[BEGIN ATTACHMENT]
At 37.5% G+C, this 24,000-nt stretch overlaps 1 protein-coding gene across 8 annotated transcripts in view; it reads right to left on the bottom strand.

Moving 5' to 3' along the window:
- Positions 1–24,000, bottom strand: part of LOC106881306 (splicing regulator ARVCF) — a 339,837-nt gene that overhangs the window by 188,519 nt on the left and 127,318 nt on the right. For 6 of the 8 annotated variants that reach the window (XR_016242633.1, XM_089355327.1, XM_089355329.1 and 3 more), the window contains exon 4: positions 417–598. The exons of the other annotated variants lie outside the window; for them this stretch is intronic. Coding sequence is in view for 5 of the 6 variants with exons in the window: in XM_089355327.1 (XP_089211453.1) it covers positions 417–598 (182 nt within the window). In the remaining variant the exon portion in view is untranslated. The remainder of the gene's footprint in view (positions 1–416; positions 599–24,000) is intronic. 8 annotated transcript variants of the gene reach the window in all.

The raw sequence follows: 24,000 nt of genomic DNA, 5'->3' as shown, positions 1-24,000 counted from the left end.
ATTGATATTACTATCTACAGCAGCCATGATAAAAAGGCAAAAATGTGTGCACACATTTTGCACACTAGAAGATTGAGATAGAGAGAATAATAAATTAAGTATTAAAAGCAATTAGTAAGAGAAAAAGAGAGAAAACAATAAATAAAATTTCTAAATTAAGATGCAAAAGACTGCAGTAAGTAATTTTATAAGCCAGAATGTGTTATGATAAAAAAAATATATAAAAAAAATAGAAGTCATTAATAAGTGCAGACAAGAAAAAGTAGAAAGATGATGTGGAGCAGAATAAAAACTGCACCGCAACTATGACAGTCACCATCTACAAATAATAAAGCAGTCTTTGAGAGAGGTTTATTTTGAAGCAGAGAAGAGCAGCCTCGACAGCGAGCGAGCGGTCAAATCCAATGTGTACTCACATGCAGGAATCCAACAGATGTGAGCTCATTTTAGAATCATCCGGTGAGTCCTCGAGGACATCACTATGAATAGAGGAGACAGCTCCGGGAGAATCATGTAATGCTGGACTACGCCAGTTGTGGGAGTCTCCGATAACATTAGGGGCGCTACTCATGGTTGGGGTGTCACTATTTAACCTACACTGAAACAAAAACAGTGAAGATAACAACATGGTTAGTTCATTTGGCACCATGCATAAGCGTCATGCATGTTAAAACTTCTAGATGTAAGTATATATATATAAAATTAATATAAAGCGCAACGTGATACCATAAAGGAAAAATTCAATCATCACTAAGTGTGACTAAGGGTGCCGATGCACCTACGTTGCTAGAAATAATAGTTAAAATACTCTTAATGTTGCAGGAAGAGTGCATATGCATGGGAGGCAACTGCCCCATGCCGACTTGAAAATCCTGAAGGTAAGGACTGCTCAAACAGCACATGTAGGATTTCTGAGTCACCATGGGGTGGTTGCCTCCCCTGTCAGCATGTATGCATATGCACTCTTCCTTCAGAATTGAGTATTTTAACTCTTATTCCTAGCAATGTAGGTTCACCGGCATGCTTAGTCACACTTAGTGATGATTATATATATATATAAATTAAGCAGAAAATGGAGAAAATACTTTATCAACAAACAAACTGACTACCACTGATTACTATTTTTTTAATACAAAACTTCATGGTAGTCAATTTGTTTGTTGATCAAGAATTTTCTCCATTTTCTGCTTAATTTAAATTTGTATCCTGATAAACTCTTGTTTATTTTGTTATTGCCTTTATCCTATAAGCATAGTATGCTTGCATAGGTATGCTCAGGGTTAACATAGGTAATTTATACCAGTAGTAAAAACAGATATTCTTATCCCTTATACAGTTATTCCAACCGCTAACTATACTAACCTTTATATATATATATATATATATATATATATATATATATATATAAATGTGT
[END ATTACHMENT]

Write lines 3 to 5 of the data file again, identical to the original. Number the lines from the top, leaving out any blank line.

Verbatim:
- Positions 1–24,000, bottom strand: part of LOC106881306 (splicing regulator ARVCF) — a 339,837-nt gene that overhangs the window by 188,519 nt on the left and 127,318 nt on the right. For 6 of the 8 annotated variants that reach the window (XR_016242633.1, XM_089355327.1, XM_089355329.1 and 3 more), the window contains exon 4: positions 417–598. The exons of the other annotated variants lie outside the window; for them this stretch is intronic. Coding sequence is in view for 5 of the 6 variants with exons in the window: in XM_089355327.1 (XP_089211453.1) it covers positions 417–598 (182 nt within the window). In the remaining variant the exon portion in view is untranslated. The remainder of the gene's footprint in view (positions 1–416; positions 599–24,000) is intronic. 8 annotated transcript variants of the gene reach the window in all.

The raw sequence follows: 24,000 nt of genomic DNA, 5'->3' as shown, positions 1-24,000 counted from the left end.
ATTGATATTACTATCTACAGCAGCCATGATAAAAAGGCAAAAATGTGTGCACACATTTTGCACACTAGAAGATTGAGATAGAGAGAATAATAAATTAAGTATTAAAAGCAATTAGTAAGAGAAAAAGAGAGAAAACAATAAATAAAATTTCTAAATTAAGATGCAAAAGACTGCAGTAAGTAATTTTATAAGCCAGAATGTGTTATGATAAAAAAAATATATAAAAAAAATAGAAGTCATTAATAAGTGCAGACAAGAAAAAGTAGAAAGATGATGTGGAGCAGAATAAAAACTGCACCGCAACTATGACAGTCACCATCTACAAATAATAAAGCAGTCTTTGAGAGAGGTTTATTTTGAAGCAGAGAAGAGCAGCCTCGACAGCGAGCGAGCGGTCAAATCCAATGTGTACTCACATGCAGGAATCCAACAGATGTGAGCTCATTTTAGAATCATCCGGTGAGTCCTCGAGGACATCACTATGAATAGAGGAGACAGCTCCGGGAGAATCATGTAATGCTGGACTACGCCAGTTGTGGGAGTCTCCGATAACATTAGGGGCGCTACTCATGGTTGGGGTGTCACTATTTAACCTACACTGAAACAAAAACAGTGAAGATAACAACATGGTTAGTTCATTTGGCACCATGCATAAGCGTCATGCATGTTAAAACTTCTAGATGTAAGTATATATATATAAAATTAATATAAAGCGCAACGTGATACCATAAAGGAAAAATTCAATCATCACTAAGTGTGACTAAGGGTGCCGATGCACCTACGTTGCTAGAAATAATAGTTAAAATACTCTTAATGTTGCAGGAAGAGTGCATATGCATGGGAGGCAACTGCCCCATGCCGACTTGAAAATCCTGAAGGTAAGGACTGCTCAAACAGCACATGTAGGATTTCTGAGTCACCATGGGGTGGTTGCCTCCCCTGTCAGCATGTATGCATATGCACTCTTCCTTCAGAATTGAGTATTTTAACTCTTATTCCTAGCAATGTAGGTTCACCGGCATGCTTAGTCACACTTAGTGATGATTATATATATATATAAATTAAGCAGAAAATGGAGAAAATACTTTATCAACAAACAAACTGACTACCACTGATTACTATTTTTTTAATACAAAACTTCATGGTAGTCAATTTGTTTGTTGATCAAGAATTTTCTCCATTTTCTGCTTAATTTAAATTTGTATCCTGATAAACTCTTGTTTATTTTGTTATTGCCTTTATCCTATAAGCATAGTATGCTTGCATAGGTATGCTCAGGGTTAACATAGGTAATTTATACCAGTAGTAAAAACAGATATTCTTATCCCTTATACAGTTATTCCAACCGCTAACTATACTAACCTTTATATATATATATATATATATATATATATATATATATATATAAATGTGT